Christ Episcopal Church, Valdosta
“This Grace in Which We Stand” (Romans 5:1-8)
March 19, 2017
In the Name of the Father, Son, and Holy Spirit.
The collect for today, the Third Sunday in Lent, like every Lenten collect, is theologically rich, and one that relates to our day-to-day lives:
Almighty God, you know that we have no power in ourselves to help ourselves: Keep us both outwardly in our bodies and inwardly in our souls, that we may be defended from all adversities which may happen to the body, and from all evil thoughts which may assault and hurt the soul; through Jesus Christ our Lord, who lives and reigns with you and the Holy Spirit, one God, forever and ever. Amen (The Book of Common Prayer 218).
In this collect we immediately acknowledge how strong God is and how weak we are: “Almighty God, you know that we have no power in ourselves to help ourselves.” Do you believe that you have no power in yourself to help yourself? That flies in the face of rugged American individualism, against a “pull yourself up by your bootstraps” mentality, doesn’t it? This idea causes some to bristle.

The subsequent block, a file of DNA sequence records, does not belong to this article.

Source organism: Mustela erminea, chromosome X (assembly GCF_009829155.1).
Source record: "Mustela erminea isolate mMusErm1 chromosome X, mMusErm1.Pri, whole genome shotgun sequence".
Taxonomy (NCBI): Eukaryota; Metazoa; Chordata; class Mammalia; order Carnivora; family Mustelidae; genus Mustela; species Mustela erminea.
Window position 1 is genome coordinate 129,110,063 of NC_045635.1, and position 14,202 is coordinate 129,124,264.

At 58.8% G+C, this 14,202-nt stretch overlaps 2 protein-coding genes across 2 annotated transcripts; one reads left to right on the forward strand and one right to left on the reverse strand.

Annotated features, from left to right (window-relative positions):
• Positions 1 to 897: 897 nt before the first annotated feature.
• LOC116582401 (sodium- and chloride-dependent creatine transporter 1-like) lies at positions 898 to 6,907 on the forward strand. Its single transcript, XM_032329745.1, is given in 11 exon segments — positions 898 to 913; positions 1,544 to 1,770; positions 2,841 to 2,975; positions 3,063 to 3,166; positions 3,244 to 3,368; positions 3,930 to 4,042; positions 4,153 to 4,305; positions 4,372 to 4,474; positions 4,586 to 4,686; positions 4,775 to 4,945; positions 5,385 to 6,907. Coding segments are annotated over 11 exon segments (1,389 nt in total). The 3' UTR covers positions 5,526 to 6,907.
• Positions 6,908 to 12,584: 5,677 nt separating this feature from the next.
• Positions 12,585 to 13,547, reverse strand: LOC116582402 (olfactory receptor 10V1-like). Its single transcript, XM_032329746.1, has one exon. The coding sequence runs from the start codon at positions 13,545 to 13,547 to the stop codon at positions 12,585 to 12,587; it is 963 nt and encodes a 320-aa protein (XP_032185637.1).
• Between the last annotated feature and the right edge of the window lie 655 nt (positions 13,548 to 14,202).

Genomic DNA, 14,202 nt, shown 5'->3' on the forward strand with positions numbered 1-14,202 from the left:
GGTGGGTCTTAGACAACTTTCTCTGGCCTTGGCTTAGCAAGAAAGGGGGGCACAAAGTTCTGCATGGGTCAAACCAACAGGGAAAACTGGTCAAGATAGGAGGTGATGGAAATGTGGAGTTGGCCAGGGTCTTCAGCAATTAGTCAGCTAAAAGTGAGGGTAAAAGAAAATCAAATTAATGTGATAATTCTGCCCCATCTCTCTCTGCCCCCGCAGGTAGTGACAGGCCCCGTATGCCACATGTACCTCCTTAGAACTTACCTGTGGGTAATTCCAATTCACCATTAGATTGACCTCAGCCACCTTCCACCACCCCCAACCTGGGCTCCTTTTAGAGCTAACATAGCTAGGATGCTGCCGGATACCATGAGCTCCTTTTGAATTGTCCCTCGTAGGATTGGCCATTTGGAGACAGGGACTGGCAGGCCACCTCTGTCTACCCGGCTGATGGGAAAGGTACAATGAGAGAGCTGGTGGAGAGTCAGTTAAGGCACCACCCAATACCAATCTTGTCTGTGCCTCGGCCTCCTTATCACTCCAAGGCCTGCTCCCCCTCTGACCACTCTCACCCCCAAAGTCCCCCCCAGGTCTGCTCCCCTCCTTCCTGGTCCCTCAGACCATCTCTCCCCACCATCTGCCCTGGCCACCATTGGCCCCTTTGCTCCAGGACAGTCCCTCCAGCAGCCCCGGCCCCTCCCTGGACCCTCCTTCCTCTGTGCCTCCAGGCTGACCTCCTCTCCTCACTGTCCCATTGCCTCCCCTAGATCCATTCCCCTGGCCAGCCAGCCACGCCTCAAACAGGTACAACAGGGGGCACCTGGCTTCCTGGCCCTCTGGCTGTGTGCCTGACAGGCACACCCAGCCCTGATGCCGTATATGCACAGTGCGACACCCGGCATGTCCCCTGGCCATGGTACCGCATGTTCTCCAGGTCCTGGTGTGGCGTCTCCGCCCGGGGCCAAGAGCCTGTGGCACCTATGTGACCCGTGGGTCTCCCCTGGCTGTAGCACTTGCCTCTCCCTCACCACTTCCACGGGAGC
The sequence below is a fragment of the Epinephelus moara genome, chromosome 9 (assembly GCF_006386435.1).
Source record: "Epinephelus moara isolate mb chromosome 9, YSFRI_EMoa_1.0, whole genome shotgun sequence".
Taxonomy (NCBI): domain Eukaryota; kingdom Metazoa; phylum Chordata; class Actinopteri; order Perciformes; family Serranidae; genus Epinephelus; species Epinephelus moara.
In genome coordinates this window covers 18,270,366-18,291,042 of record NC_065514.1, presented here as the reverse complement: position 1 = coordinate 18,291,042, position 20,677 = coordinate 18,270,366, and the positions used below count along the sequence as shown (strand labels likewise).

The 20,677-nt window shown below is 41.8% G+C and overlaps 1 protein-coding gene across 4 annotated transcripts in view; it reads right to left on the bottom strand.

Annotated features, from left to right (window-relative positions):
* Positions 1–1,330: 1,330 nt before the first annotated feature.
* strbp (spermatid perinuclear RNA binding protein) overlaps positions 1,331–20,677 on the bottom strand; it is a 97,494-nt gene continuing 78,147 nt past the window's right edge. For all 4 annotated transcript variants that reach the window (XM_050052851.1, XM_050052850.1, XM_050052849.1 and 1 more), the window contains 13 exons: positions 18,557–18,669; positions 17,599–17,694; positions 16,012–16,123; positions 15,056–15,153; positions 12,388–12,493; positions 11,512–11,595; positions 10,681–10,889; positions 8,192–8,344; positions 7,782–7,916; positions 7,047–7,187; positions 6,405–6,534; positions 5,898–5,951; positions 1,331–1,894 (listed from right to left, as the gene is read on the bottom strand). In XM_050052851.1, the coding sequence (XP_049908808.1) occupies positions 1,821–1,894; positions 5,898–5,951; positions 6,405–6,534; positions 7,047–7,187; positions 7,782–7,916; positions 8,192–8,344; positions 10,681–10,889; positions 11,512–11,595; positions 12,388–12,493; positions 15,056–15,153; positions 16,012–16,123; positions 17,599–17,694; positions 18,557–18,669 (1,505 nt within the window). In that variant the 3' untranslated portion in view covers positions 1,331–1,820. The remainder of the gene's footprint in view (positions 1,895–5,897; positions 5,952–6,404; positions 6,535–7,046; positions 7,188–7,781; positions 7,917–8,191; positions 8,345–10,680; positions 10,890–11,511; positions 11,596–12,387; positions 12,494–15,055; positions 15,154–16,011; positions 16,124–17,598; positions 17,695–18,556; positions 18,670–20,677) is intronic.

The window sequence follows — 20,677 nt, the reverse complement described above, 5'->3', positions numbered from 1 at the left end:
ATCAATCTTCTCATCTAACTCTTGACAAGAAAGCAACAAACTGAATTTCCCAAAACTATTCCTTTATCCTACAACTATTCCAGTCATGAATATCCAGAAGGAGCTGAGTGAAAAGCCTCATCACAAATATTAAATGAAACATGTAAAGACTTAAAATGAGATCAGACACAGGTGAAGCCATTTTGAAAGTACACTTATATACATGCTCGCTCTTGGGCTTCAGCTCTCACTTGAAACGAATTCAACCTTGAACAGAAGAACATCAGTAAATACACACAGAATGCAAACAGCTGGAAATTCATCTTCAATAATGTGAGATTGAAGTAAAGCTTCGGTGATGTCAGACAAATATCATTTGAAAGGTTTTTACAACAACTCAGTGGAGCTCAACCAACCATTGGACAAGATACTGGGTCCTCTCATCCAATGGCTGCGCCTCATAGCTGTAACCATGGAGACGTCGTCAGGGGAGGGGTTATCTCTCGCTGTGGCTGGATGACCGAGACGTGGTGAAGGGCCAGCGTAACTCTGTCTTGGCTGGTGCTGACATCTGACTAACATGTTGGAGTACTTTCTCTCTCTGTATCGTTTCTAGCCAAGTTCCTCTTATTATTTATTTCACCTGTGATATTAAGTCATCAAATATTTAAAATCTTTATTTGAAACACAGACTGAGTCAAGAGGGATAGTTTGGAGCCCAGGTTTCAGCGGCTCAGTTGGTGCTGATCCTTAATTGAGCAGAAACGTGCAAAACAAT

Perhaps some of you remember the hit television show MacGyver (1985-1992) in which Richard Dean Anderson, sporting his rather unfortunate mullet haircut, played Angus MacGyver, a brilliant scientist and trouble shooter who would pull himself up by the bootstraps again and again by using ordinary objects to make something to get himself out of an apparently impossible jam.
For example, in one episode MacGyver used cleaning fluid, moth balls, a telescope, rope, a pulley, and handlebars—all of which happened to be conveniently lying around the attic—to make a rocket-powered harpoon gun/zip line and literally zip away from trouble. Another time he used a fallen satellite and its parachute, along with his ubiquitous duct tape, to build a hang glider and fly away from the bad guys. MacGyver always seemed to have power in himself to help himself. The problem is, while all of us find ourselves in situations in which we need help, none of us is MacGyver. Some problems need more than duct tape.